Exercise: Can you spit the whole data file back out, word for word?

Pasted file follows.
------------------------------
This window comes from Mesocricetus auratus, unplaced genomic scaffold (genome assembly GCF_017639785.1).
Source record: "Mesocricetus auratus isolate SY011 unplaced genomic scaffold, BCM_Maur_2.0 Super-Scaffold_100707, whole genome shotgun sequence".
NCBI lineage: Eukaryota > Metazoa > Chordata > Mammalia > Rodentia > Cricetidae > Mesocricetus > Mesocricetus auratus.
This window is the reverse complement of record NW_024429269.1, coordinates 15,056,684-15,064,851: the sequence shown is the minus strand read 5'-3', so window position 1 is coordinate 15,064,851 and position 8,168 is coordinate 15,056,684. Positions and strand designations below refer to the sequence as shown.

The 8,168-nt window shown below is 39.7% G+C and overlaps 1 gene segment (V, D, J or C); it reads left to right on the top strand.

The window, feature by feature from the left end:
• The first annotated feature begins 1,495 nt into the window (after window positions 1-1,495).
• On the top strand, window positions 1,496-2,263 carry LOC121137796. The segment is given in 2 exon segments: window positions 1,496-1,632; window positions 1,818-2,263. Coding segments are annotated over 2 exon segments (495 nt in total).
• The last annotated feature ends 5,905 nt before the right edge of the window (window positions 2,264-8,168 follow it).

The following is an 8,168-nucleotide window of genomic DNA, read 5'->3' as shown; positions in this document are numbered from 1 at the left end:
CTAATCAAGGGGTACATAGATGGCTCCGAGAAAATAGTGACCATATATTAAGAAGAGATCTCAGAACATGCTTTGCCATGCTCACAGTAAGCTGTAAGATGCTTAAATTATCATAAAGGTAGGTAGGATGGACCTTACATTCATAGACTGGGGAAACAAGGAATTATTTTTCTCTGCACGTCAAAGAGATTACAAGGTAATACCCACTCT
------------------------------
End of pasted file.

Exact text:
This window comes from Mesocricetus auratus, unplaced genomic scaffold (genome assembly GCF_017639785.1).
Source record: "Mesocricetus auratus isolate SY011 unplaced genomic scaffold, BCM_Maur_2.0 Super-Scaffold_100707, whole genome shotgun sequence".
NCBI lineage: Eukaryota > Metazoa > Chordata > Mammalia > Rodentia > Cricetidae > Mesocricetus > Mesocricetus auratus.
This window is the reverse complement of record NW_024429269.1, coordinates 15,056,684-15,064,851: the sequence shown is the minus strand read 5'-3', so window position 1 is coordinate 15,064,851 and position 8,168 is coordinate 15,056,684. Positions and strand designations below refer to the sequence as shown.

The 8,168-nt window shown below is 39.7% G+C and overlaps 1 gene segment (V, D, J or C); it reads left to right on the top strand.

The window, feature by feature from the left end:
• The first annotated feature begins 1,495 nt into the window (after window positions 1-1,495).
• On the top strand, window positions 1,496-2,263 carry LOC121137796. The segment is given in 2 exon segments: window positions 1,496-1,632; window positions 1,818-2,263. Coding segments are annotated over 2 exon segments (495 nt in total).
• The last annotated feature ends 5,905 nt before the right edge of the window (window positions 2,264-8,168 follow it).

The following is an 8,168-nucleotide window of genomic DNA, read 5'->3' as shown; positions in this document are numbered from 1 at the left end:
CTAATCAAGGGGTACATAGATGGCTCCGAGAAAATAGTGACCATATATTAAGAAGAGATCTCAGAACATGCTTTGCCATGCTCACAGTAAGCTGTAAGATGCTTAAATTATCATAAAGGTAGGTAGGATGGACCTTACATTCATAGACTGGGGAAACAAGGAATTATTTTTCTCTGCACGTCAAAGAGATTACAAGGTAATACCCACTCT